If website not working, check on Booking.com or Agoda.
Or email direct: email@example.com
Sanatha Suwaya: a new up and coming community and wellness center just outside of Kandy offering meditation, yoga, ayurveda cooking and other activities as well as accomodations. Follow the news on: www.sanathasuwaya.org
A branch organization of Bhante Sujatha, a Sri Lankan monk who founded Blue Lotus Temple in Illinois, USA. www.bhantesujatha.org
Buddhist Publication Society has a great bookshop to visit along the lake in Kandy. A worthwhile guidebook is: Sacred Island A Buddhist Pilgrim’s Guide to Sri Lanka by Ven. S Dhammika
Train Travel into the Hill Country:
A ticket for a just few dollars can get you a seat in the 1st class observation car.
However if you do not like riding backwards, this may not be for you.
The observation car is the last carriage of the government train with seats looking out to the large rear-end picture window.
New Train carriages: and New First Class BLUE Cars are now operating on some routes which are very comfortable and reasonable and allow advance bookings
Otherwise 2nd class is fine with open windows offering breezes.
The stretch from Kandy – Nuwara Eliya, the former British Hill Station is actually nicest by road passing a gorgeous scenic view point.
The nicest train stretch is between Nanu Oya Station (for Nuwara Eliya) and Ella.
Nuwara Eliya Accomodations:
St Andrews Nuwara Eliya: wonderful property and staff – www.jetwinghotels.com/jetwingstandrews
A short drive from Nuwara Eliya are the Hakgala Gardens – the hill with herbs and flowers brought by Hanoman from the Himalaya. Close by is the Sita Amman Temple – the apparent site where Sita was kept by Rahwana.
Hatton is the closest train station to Adam’s Peak for the 5200 steps to climb up the 7km. Most pilgrims set off well before dawn. In the main season, the path is illuminated. Pilgrim season begins in January until Full Moon of May. Later in the season is best with less crowds! Earlier in the season you may find long queues for the final steps! More history and photos on: www.sripada.org
Tea Country around Adam’s Peak:
Dalhousie is a popular set off base for Adam’s Peak, but coming from Hatton- check out Castlerigh Family Cottages – a very peaceful retreat in Dickoya: www.castlereighcottages.com
Tea Leaf Vision School: – a real inspiration for next generation!
providing English teacher training to youth of Tamil tea-picking families and youth of Sinhalese farming families.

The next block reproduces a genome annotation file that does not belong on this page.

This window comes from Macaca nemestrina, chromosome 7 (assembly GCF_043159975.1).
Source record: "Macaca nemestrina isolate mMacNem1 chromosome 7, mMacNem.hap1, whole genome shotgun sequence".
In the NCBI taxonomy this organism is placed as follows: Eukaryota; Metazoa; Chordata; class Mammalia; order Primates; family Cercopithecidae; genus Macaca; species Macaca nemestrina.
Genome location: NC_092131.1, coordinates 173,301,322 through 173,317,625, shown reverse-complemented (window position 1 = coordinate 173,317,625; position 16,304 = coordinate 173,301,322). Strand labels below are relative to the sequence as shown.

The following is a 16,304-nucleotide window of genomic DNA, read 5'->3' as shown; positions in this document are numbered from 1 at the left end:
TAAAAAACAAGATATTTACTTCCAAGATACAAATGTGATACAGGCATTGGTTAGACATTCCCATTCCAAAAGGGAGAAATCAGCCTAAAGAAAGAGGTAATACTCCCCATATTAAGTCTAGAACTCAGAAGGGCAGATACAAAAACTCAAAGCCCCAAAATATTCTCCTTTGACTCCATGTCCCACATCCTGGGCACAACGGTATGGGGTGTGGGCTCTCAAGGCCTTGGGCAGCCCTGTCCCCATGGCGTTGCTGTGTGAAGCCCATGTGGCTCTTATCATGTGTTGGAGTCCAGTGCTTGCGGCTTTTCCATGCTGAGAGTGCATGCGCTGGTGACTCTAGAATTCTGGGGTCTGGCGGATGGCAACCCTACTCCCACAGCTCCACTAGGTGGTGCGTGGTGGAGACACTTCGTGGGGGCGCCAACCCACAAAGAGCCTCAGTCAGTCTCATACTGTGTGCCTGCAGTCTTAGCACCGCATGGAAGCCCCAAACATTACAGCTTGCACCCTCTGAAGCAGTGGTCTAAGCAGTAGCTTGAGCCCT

Located in Maskelyia, amidst tea plantations and reservoirs- about 20km from Dalhousie. www.tealeaftrust.com
Horton Plains National Park:
Drive or train on to Ohiya to set off for an early morning walk to see the spectacular view at World’s End.
Haputale is also a nice base for Horton Plains and if wish to venture up to the lovely view point of Sir Thomas Lipton’s Seat above the tea plantations.
a very pleasant, family-run, quiet and clean guest accomodation is Amarasinghe Guesthouse.
The Clouds: a charming 4-bedroom house with a spectacular view when the skies are clear. www.clouds.lk
another delightful town, also accessible a little further by train – quieter, brighter and fresher than Nuwara Eliya, and which is becoming a travelers mecca and base of charming places to stay and eat- wonderful walks to an easier Little Adams Peak above more tea plantations. Just above the town up a steep hill is Ambiente– a simple guesthouse with spectacular views.
Lovely photos to see on: www.ambiente.lk
Nearby Rahwana Falls has another cave said to be where Sita also spent some time.
To the south Coast from the Hill Country – it is less than 3 hours drive to the pilgrim sites of Kataragama, a gateway for Yala National Park.
Gem River Eco Home: www.gemriveredge.com
Mandara Rosen: only 4-star closest to Kataragama temples: www.mandararesorts.com
Yala National Park:
besides elephants and other wildlife, this is one of the best places to spot a leopard.
The Safari Tissa Resort: www.ceylonhotels.lk
Priyankara Hotel: www.priyankarahotel.com
Uda Walawe National Park:
and also wonderful to visit with less crowds.
Learn about the Elephant Transit Home looking after baby elephant orphans.
and Read about Dilmah Teas conservation initiative: www.dilmahconservation.org/initiatives/rearing-a-sri-lankan-icon-at-the-elephant-transit-home-udawalawe
Life along the coast is thriving again after the 2004 tsunami devastation.
Unawatuna Beach once considered one of the loveliest beaches in the world has rebuilt since the tsunami- although it’s sad that some tacky uncontrolled development has been allowed again. Nevertheless, Unawatuna is still a charming cove for swimming and it’s only a 15min. drive to the historic town of Galle.
Galle (Gaalla) or pronounced Gaul in English
This historic heritage town which feels sleepy, is a magically alive multi-cultural community. Entering the fort walls, the British Coat of Arms is engraved on one side and that of the Dutch VOC- East India Company on the other.